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Gov. Justice Picks Lobbyist Hardesty to Replace Former Sen. Ojeda

Office of Gov. Jim Justice
In this file photo, Gov. Justice speaks at a news conference at the Governor's Reception Room at the West Virginia Capitol in Charleston.

West Virginia Gov. Jim Justice has selected a registered lobbyist working on behalf of the governor’s family companies to fill a vacancy left by the resignation of a state senator.

Paul Hardesty of Logan County will replace former Sen. Richard Ojeda in the state Senate’s 7th District, which covers Boone, Lincoln, Logan and parts of Mingo and Wayne counties.

The announcement came just hours after the West Virginia Democratic Party announced Hardesty was one of three names submitted to Justice to replace Ojeda, who is traveling the country seeking the Democratic nomination for president in 2020.

Members of the 7th Senate District Democratic Executive Committee recieved nine applications in total before choosing a final three potential replacements. The other two choices submitted to Justice were former Sen. Art Kirkendoll -- who was defeated by Ojeda in a 2016 primary -- and former House of Delegates member Harry Keith White.

According to the West Virginia Ethics Commission’s lobbyist directory, Hardesty lobbies on behalf of James C. Justice II Companies, Inc. In addition to representing companies owned by the governor’s family, Hardesty’s firm, Capitol Concepts, also lobbies on behalf of others in the coal, tobacco and pharmaceutical industries.

A Tuesday evening news release from Gov. Justice announcing the appointment says Hardesty resigned Thursday from his position as president of the Logan County Board of Education, where he has served for the past 25 years. 

Gov. Justice’s office did not include a statement from the governor or Hardesty beyond a short decription of the appointee's professional background. Attempts to reach both the governor's office and Hardesty for comment went unanswered.

Ojeda, whose resignation was effective Tuesday, confirmed those plans to West Virginia Public Broadcasting on the first day of the 60-Day legislative session. The following day, he spoke on the Senate floor about his time in the chamber and his intentions to depart.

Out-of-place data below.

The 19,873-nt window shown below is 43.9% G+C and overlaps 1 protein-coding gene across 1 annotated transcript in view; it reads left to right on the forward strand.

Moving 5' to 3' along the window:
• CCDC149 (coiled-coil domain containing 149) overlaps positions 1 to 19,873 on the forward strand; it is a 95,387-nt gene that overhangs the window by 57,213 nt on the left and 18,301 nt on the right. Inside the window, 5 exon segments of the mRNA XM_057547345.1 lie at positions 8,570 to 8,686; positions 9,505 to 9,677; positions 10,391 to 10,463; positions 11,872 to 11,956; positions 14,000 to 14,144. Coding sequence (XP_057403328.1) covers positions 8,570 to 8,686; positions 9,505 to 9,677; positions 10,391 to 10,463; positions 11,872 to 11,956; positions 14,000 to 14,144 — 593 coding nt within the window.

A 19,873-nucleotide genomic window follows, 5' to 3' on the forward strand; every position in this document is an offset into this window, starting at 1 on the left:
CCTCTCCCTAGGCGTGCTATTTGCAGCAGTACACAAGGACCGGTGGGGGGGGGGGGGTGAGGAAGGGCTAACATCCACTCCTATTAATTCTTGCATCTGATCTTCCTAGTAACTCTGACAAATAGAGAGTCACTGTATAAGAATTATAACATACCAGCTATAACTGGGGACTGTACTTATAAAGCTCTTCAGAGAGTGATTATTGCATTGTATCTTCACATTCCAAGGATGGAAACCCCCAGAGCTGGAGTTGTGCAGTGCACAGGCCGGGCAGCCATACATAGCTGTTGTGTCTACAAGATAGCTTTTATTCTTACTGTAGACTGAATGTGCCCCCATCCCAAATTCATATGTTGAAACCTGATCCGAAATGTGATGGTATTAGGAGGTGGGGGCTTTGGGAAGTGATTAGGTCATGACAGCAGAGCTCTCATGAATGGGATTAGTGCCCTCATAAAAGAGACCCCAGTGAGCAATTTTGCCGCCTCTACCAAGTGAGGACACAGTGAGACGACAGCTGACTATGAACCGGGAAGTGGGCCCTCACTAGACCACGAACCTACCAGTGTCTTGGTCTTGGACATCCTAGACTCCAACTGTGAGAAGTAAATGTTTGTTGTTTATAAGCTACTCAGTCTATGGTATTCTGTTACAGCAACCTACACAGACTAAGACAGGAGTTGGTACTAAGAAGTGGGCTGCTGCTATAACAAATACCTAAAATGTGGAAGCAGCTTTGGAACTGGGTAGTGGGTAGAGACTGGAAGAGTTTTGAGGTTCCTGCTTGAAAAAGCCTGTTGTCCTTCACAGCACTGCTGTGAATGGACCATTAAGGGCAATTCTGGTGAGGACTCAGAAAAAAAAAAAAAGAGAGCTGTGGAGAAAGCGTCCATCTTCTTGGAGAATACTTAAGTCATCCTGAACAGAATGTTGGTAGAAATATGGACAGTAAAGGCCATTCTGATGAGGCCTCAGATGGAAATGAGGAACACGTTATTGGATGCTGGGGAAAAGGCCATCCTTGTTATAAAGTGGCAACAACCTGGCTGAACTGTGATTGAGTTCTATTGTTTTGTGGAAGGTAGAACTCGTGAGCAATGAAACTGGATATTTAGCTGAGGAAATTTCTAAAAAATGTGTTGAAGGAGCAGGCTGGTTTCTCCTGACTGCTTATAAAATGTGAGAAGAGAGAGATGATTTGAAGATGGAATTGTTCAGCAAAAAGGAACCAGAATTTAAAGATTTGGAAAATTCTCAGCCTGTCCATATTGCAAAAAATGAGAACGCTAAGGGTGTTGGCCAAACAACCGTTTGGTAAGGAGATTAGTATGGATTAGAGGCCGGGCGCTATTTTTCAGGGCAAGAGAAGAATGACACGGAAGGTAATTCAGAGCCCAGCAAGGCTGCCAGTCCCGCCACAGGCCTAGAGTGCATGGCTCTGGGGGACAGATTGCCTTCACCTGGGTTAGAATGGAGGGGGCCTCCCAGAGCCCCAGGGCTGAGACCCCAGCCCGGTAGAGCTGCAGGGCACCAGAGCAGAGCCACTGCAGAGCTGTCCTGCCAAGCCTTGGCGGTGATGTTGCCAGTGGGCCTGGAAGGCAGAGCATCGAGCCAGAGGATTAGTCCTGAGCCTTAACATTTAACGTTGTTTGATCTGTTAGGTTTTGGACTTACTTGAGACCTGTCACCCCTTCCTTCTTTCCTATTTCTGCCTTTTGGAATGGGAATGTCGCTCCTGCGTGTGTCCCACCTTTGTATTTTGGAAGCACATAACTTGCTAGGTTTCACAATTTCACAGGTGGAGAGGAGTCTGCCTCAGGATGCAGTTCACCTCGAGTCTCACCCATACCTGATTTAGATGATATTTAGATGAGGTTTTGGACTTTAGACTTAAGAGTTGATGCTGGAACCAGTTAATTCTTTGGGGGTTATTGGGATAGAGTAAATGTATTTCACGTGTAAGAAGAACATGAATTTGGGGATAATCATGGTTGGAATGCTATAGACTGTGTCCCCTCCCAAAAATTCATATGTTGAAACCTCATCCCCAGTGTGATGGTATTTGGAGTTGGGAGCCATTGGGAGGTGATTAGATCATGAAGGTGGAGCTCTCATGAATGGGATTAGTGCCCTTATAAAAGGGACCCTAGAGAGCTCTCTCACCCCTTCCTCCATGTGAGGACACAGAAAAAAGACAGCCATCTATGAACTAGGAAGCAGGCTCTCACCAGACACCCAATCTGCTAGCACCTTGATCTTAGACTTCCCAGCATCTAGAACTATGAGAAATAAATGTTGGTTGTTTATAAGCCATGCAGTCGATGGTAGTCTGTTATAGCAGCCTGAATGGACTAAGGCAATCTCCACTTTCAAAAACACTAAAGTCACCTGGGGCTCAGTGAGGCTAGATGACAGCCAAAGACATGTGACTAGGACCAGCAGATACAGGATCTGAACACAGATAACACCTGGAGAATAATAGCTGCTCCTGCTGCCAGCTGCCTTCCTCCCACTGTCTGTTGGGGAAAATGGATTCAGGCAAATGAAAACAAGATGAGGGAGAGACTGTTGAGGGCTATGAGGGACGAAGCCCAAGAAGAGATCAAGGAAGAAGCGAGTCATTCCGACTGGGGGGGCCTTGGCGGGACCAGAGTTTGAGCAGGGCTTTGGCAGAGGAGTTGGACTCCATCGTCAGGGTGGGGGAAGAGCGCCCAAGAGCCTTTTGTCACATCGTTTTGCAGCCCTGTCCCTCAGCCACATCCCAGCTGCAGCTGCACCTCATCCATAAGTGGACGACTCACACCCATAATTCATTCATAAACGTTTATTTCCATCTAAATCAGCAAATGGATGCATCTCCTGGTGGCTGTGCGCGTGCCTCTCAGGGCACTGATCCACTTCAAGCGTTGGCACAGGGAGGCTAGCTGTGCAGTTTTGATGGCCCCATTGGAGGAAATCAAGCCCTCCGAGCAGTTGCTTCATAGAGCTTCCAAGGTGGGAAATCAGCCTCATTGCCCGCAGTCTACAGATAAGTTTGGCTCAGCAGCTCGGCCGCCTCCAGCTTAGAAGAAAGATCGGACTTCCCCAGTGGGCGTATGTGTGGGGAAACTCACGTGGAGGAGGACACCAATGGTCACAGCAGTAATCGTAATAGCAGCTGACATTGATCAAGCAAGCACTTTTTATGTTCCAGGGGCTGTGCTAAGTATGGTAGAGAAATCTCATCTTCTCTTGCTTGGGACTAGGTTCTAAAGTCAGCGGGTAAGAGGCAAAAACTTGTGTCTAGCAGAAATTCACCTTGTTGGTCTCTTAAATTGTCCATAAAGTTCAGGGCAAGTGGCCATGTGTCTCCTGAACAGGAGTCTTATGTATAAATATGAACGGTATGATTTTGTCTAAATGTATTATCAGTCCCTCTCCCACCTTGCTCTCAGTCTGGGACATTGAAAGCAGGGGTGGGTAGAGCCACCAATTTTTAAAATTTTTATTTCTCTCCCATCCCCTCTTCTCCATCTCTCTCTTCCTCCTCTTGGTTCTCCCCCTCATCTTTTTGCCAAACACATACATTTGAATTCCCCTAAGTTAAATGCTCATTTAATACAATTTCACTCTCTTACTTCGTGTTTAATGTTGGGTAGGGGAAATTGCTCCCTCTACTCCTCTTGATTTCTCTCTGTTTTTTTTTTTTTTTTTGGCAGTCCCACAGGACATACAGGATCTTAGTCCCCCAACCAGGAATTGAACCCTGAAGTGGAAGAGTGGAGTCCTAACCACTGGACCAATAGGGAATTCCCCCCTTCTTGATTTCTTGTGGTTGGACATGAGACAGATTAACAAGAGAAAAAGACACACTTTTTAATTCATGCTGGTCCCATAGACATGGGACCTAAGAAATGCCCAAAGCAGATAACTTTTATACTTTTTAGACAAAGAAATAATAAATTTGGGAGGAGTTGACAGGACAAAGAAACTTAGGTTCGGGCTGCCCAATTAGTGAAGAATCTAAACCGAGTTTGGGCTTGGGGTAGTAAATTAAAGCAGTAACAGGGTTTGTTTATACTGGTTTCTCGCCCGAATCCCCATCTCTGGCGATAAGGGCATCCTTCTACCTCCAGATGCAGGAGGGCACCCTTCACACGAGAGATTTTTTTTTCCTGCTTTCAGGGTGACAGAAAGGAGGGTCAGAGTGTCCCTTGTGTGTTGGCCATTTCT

When asked about rumors that Hardesty could be his replacement, Ojeda took aim at the governor’s office.

“If those rumors are true then, shame, shame on the supposed leaders of this state,” Ojeda said to West Virginia Public Broadcasting last week. 

After retiring from the military, Ojeda was an ROTC instructor at Chapmanville High School in Logan County until 2017.

“I just hope that whoever is selected to be my replacement is somebody that the Democratic Party will be happy to have in that caucus with them -- and not lobbyists or anything like that -- not somebody that the governor picks because he just wants to have somebody that's going to do his bidding,” he also said about his then-looming replacement. 

However, news of Hardesty's appointment was well received by leader of the Democrats in the Senate.

"We welcome Paul to our caucus and look forward to working with him to advance our priorities this session. Paul has proven to be an asset to Logan County, especially to their education system, and I am confident he will be a strong voice for his constituents on important matters like higher education, rural access to technology, and tourism," Senate Minority Leader Roman Presiozo said in a written statement following the appointment.

Hardesty will be sworn in Friday and take over all of Ojeda's former committee assignments in the Senate, including Agriculture and Rural Development, Interstate Cooperation, Judiciary, Military and Natural Resources.


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